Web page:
|Cold ischemia time||0.626|
|<12 hours||32 (26.66%)||27 (22.5%)||21 (17.5%)||16 (13.33%)|
|≥12 hours||7 (5.83%)||5 (4.16%)||8 (6.66%)||3 (2.5%)|
|Warm ischemia time (minutes)||44 (30–52)||42 (34–49)||39 (32–48)||41 (34–54)||0.547|
|Donor ITU stay (days)||2.80 (0.50–13)||2.38 (0.50–10)||3.69 (0.50–14)||1.78 (0.50–9)||0.119|
There were no differences in the number of acute rejection episodes between donor graft steatosis groups (chi-square = 0.346, P = 0.556).
The prevalence of pre-OLT diabetes mellitus and post-OLT diabetes mellitus according to previously described criteria was equally distributed between donor graft steatosis groups: 18% for total pre-OLT diabetes mellitus and 41% for post-OLT diabetes mellitus. The distribution among donor graft steatosis groups was 17% for pre-OLT diabetes mellitus and 42% for post-OLT diabetes mellitus in the no–steatotic liver group, 19% and 37% in the mildly steatotic group, 18% and 43% in the moderately steatotic group, and 21% and 39% in the severely steatotic group.
Influence of Marginal Donor Variables on Graft Survival
The Kaplan-Meier 1-, 3-, and 5-year patient survival rates were 83%, 81%, and 70%, respectively. The overall graft survival rates at 1, 3, and 5 years were 76%, 73%, and 58%, respectively.
Kaplan-Meier univariate analysis at 3, 6, and 12 months and 3 years post-OLT revealed the following statistically significant results for these 4 variables: age > 55 years (P = 0.024), donor graft macrosteatosis > 30% (P = 0.012), prolonged cold ischemia time > 12 hours (P = 0.0001), and moderate to severe ischemia-reperfusion injury (P = 0.007). In multivariate analysis (Cox regression model), donor graft macrosteatosis > 30% (P = 0.001, odds ratio = 2.590), cold ischemia time > 12 hours (P = 0.0001, odds ratio = 1.308), and donor age > 55 years (P = 0.048, odds ratio = 3.373) were independent predictors of graft survival.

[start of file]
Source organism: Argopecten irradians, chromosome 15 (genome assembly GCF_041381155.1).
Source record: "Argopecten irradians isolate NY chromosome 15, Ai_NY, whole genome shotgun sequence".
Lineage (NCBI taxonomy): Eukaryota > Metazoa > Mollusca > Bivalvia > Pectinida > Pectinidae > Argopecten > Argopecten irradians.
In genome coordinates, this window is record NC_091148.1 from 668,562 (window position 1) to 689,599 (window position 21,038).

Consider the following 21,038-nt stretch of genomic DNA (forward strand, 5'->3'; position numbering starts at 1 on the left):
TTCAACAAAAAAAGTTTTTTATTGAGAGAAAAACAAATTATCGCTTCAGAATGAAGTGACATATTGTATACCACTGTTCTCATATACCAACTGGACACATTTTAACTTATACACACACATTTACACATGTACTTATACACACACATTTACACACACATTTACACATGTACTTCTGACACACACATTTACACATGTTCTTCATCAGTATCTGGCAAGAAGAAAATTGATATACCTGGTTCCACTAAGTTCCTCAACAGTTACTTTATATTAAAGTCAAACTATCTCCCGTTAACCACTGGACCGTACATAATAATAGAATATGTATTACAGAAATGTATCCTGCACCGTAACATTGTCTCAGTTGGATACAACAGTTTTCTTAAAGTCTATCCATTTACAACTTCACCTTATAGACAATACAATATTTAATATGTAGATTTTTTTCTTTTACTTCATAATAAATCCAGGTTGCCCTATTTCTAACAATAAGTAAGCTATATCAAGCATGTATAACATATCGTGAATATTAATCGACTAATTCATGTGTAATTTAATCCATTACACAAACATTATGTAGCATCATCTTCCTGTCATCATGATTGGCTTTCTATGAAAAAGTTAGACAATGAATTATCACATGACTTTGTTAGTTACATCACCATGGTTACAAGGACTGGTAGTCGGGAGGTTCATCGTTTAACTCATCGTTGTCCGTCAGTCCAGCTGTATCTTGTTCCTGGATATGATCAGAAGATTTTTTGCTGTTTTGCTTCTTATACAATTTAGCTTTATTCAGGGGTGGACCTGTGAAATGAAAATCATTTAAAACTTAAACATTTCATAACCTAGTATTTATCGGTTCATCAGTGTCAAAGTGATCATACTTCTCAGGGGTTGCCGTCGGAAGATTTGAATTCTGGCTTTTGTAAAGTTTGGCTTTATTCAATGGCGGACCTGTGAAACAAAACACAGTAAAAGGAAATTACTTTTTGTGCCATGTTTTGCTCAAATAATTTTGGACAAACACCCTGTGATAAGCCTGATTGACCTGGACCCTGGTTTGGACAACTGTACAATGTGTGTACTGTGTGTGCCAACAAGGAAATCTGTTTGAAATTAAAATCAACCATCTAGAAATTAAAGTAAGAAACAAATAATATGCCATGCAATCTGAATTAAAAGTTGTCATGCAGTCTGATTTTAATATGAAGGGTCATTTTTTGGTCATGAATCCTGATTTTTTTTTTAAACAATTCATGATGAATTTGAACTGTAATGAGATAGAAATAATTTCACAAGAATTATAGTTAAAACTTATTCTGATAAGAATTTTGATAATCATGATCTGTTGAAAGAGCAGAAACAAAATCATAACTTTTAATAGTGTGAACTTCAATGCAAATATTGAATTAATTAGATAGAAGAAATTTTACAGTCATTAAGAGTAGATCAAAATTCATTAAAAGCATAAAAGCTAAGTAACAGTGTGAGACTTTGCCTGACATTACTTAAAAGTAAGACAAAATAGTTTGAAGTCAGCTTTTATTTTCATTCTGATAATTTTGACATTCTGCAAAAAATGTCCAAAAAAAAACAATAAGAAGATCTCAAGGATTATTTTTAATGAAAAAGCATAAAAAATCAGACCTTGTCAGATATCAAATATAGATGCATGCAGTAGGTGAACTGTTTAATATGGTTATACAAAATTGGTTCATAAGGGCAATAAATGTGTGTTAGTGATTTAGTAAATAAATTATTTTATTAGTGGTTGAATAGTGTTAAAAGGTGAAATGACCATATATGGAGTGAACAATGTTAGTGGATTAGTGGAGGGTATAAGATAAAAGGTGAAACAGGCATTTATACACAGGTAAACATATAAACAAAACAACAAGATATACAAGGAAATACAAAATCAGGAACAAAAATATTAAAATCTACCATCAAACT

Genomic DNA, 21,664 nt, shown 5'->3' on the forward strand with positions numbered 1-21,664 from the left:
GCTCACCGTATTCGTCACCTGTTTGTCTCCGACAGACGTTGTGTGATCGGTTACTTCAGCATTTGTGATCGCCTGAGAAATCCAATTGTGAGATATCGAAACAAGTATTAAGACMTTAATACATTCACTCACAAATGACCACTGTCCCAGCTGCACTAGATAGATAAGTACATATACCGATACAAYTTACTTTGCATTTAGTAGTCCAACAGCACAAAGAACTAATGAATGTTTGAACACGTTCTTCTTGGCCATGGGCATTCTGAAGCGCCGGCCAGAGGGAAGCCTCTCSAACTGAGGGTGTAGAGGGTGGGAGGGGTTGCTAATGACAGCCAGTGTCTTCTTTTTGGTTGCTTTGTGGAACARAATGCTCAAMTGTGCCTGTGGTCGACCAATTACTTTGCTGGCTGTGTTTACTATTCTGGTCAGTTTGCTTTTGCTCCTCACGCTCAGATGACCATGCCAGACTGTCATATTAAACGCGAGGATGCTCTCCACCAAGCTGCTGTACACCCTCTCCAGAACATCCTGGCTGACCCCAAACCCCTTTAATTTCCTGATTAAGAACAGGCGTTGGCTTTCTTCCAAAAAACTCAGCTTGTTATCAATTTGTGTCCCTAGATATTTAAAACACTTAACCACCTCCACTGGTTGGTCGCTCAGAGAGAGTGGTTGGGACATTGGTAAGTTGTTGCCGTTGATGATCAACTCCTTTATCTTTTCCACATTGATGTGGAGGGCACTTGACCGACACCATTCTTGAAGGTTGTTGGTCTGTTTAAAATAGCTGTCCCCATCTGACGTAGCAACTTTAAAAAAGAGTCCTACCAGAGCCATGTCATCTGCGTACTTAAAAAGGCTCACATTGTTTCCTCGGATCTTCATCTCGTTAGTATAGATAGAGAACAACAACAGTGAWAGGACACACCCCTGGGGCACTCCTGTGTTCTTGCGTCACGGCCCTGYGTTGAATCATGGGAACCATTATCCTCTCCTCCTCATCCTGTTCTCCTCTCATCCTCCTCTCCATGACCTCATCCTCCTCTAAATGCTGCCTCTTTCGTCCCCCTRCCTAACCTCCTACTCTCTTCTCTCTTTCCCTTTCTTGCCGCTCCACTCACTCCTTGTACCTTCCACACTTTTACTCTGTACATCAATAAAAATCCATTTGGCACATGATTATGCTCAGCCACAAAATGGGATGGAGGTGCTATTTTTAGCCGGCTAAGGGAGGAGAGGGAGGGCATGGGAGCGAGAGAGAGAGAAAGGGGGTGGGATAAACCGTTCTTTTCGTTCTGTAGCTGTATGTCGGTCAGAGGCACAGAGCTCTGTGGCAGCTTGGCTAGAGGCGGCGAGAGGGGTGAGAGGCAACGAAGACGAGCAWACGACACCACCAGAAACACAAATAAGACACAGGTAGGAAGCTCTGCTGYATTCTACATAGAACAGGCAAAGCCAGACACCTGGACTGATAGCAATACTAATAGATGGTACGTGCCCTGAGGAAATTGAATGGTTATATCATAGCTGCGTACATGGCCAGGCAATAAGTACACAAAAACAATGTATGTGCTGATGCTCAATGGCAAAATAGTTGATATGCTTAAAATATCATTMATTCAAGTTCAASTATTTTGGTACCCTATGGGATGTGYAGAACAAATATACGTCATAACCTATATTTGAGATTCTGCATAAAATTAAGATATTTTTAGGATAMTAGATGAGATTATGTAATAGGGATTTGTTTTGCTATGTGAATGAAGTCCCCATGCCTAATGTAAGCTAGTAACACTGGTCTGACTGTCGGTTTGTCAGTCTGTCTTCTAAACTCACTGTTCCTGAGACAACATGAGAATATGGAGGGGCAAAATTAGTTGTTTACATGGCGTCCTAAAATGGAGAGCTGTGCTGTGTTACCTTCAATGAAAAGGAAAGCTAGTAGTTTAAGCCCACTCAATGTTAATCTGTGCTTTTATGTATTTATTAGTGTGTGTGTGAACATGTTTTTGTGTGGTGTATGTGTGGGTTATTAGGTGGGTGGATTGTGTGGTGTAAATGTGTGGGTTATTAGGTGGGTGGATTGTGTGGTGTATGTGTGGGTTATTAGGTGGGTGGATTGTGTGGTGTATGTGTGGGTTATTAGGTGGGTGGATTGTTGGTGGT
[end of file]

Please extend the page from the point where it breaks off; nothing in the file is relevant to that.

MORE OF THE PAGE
Contribution of Donor Graft Steatosis to Posttransplant Patient and Graft Survival in HCV Recipients
Patient survival significantly decreased with the degree of fatty content (Fig. 1): 85%, 73%, and 73% at 1, 3, and 5 years, respectively, after transplantation with no steatosis; 77%, 70%, and 66%, respectively, with mild steatosis; 76%, 62%, and 62%, respectively, with moderate steatosis; and 75%, 57%, and 47%, respectively, with severe steatosis (chi-square = 3.189, P = 0.036). When these results in patients receiving <30% or ≥30% steatotic grafts are analyzed, the patient survival results are as follows: 82%, 72%, and 66% at 1, 3, and 5 years, respectively, in patients receiving grafts with <30% steatosis and 75%, 58%, and 47%, respectively, in patients receiving grafts with ≥30% steatosis (chi-square = 2.934, P = 0.008).
Graft survival significantly decreased with the degree of fatty content (Fig. 1): 82%, 72%, and 72% at 1, 2, and 3 years, respectively, after transplantation with no steatosis; 73%, 63%, and 58%, respectively, with mild steatosis; 74%, 62%, and 43%, respectively, with moderate steatosis; and 62%, 49%, and 42%, respectively, with severe steatosis (chi-square = 5.793, P = 0.012).